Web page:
With one exception. The Dura Ace Di2 build on the Caledonia-5 comes with an 11-30 cassette. This is a deal breaker for me. That wider gearbox on the Ultegra Di2 bike is enough right there to cause me to go that route, but remember my use for this bike. I’m a climber (not a good climber; but still a climber). You might find the 11-30 preferable, because you’re either stronger than I am or you don’t climb a lot of steep hills. The gear jumps won’t be as great on the 11-30.

All the Caledonia-5 bikes have power meters built in: It’s 4iii on the Shimano builds and Quarq on the SRAM.

As you’ve noted, the bikes all come with a 30mm road tire front and rear. The bike I rode had those tires mounted on Cervelo’s new wheel brand, which is called Reserve. I will write about the Reserve wheels separately. The various builds feature wheels from Zipp, ENVE and DT Swiss.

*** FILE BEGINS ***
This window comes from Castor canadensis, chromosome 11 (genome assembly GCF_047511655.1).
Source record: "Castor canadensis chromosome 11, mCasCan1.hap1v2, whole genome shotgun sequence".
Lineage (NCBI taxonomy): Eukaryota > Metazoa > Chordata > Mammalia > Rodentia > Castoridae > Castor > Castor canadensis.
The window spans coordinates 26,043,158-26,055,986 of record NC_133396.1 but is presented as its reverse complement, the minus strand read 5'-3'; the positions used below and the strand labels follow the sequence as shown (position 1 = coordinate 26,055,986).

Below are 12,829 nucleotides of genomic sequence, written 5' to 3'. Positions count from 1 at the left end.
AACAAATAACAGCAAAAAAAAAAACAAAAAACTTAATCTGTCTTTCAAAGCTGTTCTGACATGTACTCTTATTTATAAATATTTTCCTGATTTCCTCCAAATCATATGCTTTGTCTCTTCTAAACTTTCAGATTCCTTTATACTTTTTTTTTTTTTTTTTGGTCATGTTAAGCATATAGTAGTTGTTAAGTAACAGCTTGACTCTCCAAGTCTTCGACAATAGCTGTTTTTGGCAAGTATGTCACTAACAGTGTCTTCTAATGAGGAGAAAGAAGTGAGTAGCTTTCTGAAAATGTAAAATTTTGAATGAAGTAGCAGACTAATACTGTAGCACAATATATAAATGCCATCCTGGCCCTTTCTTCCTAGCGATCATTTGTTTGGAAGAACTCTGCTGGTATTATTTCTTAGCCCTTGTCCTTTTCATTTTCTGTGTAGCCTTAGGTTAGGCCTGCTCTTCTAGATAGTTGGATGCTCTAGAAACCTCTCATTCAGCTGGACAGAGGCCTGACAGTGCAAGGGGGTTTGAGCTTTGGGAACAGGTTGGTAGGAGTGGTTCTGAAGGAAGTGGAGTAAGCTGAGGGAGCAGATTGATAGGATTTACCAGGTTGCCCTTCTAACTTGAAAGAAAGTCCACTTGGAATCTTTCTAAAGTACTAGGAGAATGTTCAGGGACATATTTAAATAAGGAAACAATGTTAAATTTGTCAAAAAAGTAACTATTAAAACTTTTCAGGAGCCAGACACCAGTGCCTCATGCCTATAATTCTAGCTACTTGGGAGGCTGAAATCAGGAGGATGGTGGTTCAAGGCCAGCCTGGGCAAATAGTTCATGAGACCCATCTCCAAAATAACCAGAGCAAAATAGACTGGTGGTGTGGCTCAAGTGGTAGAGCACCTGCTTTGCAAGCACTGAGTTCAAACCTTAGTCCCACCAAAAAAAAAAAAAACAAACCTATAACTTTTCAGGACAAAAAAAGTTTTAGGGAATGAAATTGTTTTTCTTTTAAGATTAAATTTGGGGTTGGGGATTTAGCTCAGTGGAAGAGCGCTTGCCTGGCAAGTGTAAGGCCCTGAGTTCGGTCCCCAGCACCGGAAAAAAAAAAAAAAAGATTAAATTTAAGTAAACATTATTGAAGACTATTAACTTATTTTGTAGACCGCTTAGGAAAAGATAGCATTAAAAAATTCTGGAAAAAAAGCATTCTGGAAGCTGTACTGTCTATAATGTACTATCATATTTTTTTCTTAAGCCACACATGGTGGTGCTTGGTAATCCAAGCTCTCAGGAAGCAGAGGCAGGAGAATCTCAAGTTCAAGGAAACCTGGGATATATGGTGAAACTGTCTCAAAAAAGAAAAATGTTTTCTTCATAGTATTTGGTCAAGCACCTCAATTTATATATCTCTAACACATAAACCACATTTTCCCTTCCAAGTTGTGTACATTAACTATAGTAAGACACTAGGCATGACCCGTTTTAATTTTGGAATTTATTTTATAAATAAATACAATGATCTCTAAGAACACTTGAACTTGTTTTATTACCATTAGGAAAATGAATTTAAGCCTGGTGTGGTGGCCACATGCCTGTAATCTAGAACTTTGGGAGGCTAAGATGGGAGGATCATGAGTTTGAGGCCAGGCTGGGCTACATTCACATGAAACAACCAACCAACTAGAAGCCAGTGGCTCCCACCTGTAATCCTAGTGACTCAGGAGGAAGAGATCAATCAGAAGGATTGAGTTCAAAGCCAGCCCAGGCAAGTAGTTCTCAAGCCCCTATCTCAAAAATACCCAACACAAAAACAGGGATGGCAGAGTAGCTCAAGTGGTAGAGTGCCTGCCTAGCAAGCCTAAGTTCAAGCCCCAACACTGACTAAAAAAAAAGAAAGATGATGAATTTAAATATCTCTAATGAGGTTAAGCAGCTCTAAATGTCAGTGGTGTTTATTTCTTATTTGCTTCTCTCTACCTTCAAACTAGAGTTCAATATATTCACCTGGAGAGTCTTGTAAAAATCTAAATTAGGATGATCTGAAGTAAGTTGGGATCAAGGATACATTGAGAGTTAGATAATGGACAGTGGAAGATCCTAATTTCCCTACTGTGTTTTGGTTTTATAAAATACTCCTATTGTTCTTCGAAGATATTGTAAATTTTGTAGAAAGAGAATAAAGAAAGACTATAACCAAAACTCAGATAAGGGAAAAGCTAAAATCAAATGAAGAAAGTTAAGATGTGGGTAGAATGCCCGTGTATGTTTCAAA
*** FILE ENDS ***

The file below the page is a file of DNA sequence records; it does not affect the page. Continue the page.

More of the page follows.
As to tire size: I have ridden Schwalbe’s 30mm Pro One tubeless road tires on gravel, and this is the ideal size for smooth pavement, cracked and potholed pavement, and rideable dirt. Yes, you can ride as skinny a tire as you want on this bike, but I don’t prefer anything thinner than 28mm anymore.

All the bikes in both frame styles come with Cervelo’s Accessory Mount, and this is so cool I’ve devoted a section below just to this.


What Cervelo’s designers like to say is that they’ve decoupled fit from handling. What does that mean? The Caledonia fits exactly like the traditional R3. For example, the stack and reach of the size 58cm is 605mm x 396mm. That’s a pretty traditional fit. It’s not race, and it’s not endurance. It’s smack dab in the middle. The size 56cm has a stack and reach of 580mm x 387mm. I traditionally have owned and ridden the R3 in a size 58cm, which would make sense at my 6’2” height.

However, the front end of that bike is actually a slight bit tall for me in a 58cm size. I have to ride it with the front end slammed, -17° stem, and even then it’s not got quite as much drop as I want. Why not ride the 56cm? Because it’s not got quite enough length for me “below the waist,” as I like to say. Down there near the ground: the wheelbase or, in my particular case, the “front/center”, which is the distance from the bottom bracket to the front wheel axle.